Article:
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The Need for Skepticism in Nigeria

Leo Igwe

Skeptical Briefs Volume 11.3, September 2001

Nigeria is a very religious country with most of its population mired in superstition. This is not limited to the illiterate rural folks but is also applicable to the urban elite and literati. In Nigeria there is a strong and widespread belief in juju and charms, witchcraft, ghosts, astrology, divination, reincarnation, miracles, private revelation, fortunetelling, etc. These beliefs are fostered and reinforced by the many prophets and prophetesses, gurus, miracle workers, faith healers, and soothsayers that lurk in every nook and cranny of our cities and countryside.

These charlatans claim to have divine powers-the power to bilocate and predict the future, the ability to heal all diseases-even AIDS-and the power to make people rich or live longer.

All of this happens despite the fact that these beliefs and claims have not stood the test of time, science, and reason, and that contradictory evidence emerges every day. We have yet to see an organized and coordinated attempt to challenge and unmask these scientific pretensions and irrationalisms.

Instead, our schools, colleges, and universities as well as the local newspapers and film industry have continued to misinform the public by distorting science and packaging and presenting pseudoscientific beliefs as genuine science. In fact, some of our scholars have gone to the extent of defending these paranormal claims as “African Science,” taunting skeptics as Western apologists.

There is an enormous need for skepticism in Nigeria in order to identify, separate, and distinguish the pseudoscientific from the scientific in the so-called “African Science.”

Skepticism will provide an antidote and a counterbalance to superstition and fringe science. It will help critique local paranormal and supernatural claims, and critically examine age-old myths, fantasies, illusions, and errors that support various (sometimes harmful) traditional practices. Skeptical viewpoints would help expose the tricks and fakery of godmen and make the local media more balanced, objective, scientific, and responsible in their reporting and programming.

They would empower people to develop the courage to think, and through thinking liberate themselves and their communities from mental slavery, dogmatism, and religious claptrap.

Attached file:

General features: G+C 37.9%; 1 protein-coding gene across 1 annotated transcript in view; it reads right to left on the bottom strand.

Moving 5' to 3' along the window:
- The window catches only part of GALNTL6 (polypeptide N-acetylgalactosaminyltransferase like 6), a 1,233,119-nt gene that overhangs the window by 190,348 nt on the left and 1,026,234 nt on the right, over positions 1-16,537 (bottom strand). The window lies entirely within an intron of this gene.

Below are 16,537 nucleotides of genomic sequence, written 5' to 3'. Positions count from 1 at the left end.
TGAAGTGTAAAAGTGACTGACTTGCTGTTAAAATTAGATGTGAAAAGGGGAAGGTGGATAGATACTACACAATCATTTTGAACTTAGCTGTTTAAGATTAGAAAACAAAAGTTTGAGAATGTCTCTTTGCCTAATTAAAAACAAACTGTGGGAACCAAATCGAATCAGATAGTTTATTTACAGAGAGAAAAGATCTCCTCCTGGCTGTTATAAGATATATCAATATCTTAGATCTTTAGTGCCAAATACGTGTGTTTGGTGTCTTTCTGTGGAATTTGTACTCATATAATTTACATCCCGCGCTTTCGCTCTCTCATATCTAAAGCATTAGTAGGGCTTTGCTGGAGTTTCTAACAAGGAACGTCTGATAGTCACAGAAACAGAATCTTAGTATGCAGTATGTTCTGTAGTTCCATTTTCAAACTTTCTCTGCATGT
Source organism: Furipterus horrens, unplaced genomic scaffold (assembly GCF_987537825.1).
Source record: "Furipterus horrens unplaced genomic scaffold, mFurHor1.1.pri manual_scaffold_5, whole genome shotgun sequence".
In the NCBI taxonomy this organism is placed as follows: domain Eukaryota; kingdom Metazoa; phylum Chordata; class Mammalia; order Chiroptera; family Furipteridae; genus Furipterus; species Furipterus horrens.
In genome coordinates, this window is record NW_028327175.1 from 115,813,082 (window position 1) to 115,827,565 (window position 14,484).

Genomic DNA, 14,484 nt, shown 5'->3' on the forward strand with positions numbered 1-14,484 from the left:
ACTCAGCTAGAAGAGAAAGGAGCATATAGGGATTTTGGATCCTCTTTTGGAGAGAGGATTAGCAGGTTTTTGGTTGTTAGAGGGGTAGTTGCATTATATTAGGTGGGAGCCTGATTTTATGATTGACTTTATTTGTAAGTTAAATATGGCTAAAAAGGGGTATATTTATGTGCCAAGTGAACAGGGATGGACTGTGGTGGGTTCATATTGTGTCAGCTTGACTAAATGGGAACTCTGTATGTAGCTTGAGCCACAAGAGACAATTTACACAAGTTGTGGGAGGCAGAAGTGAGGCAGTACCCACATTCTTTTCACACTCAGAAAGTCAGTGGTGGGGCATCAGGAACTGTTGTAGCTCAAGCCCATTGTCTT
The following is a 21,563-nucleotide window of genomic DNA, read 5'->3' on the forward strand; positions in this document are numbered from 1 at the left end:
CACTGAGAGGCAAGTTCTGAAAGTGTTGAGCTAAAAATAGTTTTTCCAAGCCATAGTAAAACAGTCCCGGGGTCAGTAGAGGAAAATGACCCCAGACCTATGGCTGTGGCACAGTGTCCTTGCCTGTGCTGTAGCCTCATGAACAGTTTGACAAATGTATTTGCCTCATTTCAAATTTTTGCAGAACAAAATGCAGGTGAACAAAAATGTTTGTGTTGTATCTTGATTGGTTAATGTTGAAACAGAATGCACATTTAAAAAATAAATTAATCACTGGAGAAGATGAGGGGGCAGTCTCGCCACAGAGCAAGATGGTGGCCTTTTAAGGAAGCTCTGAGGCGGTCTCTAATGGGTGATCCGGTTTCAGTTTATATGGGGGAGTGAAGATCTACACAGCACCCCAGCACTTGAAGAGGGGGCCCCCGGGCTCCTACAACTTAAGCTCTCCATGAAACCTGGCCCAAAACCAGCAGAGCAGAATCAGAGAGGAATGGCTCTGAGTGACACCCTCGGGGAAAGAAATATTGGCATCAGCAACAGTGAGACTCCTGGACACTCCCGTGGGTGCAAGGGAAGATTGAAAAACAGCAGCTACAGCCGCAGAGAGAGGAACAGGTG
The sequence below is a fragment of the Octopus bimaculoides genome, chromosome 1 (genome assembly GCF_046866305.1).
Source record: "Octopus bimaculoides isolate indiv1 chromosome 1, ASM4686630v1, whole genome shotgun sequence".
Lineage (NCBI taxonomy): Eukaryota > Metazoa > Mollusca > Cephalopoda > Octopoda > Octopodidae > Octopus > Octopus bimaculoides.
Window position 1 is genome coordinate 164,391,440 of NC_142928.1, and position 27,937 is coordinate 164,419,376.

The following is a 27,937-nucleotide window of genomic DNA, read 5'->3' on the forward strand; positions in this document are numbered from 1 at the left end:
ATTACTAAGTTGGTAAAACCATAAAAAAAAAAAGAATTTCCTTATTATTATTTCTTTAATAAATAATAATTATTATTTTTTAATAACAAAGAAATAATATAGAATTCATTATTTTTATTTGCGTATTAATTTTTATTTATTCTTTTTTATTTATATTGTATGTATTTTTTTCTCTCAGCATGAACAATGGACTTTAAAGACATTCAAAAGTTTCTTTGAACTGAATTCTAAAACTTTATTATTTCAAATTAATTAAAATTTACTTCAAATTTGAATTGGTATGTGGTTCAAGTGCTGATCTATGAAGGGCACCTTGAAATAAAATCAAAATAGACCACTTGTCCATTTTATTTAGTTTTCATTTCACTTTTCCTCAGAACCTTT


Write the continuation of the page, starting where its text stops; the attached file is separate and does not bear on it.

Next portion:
The skeptical viewpoint is critical to the future and promotion of science education in our schools, colleges, and universities. It would motivate students to think rationally and scientifically about controversial topics and equip them with the necessary skills to evaluate and distinguish between scientific and pseudoscientific ideas.

Furthermore, skepticism will help reduce ignorance and gullibility and protect people against deception, manipulation, indoctrination, exploitation, and death. For instance, skepticism will provide hope to many innocent old women who are routinely targeted, tortured, or burnt to death in the name of witchcraft and bring succor to a number of girls and ladies whose social and marital prospects are in great peril because they are believed to be Ogbanje (a child that comes and goes) or mamiwota (a mermaid or water spirit).

The skeptical view will therefore help improve the quality of life of the people by improving the quality of what they know, what they believe and accept, and facilitate the process of change and secularization of our society, particularly in this era of African renaissance.

At the last World Humanist Congress, I participated in the session on combating superstition. I was delighted with the spirited efforts being made by the Committee for the Scientific Investigation of Claims of the Paranormal (CSICOP) in America and Asia to promote the cause of reason and science. Inspired by their noble and courageous initiatives, I have, since my return to Nigeria, been trying to reach out to skeptic-minded individuals who must stand together in other to wrest our nation from the fangs of superstition and pseudoscience.

Science and technology remain the touchstones of modern civilization and development, and if Nigeria-and in fact Africa as a whole-hope to become economically developed and technologically advanced come next century, these issues must be addressed.

There is an urgent need to raise the level of critical thinking, scientific literacy, and understanding. African skeptics must see this as their primary responsibility. African skeptics must rise up to this great challenge now because all that is needed for superstition to thrive and triumph is for skeptics to do nothing.

Afroskepticism, why not?

Leo Igwe

Leo Igwe is the founder of the Nigerian Humanist Movement and currently a research fellow at Bayreuth International Graduate School of African Studies, University of Bayreuth, Germany.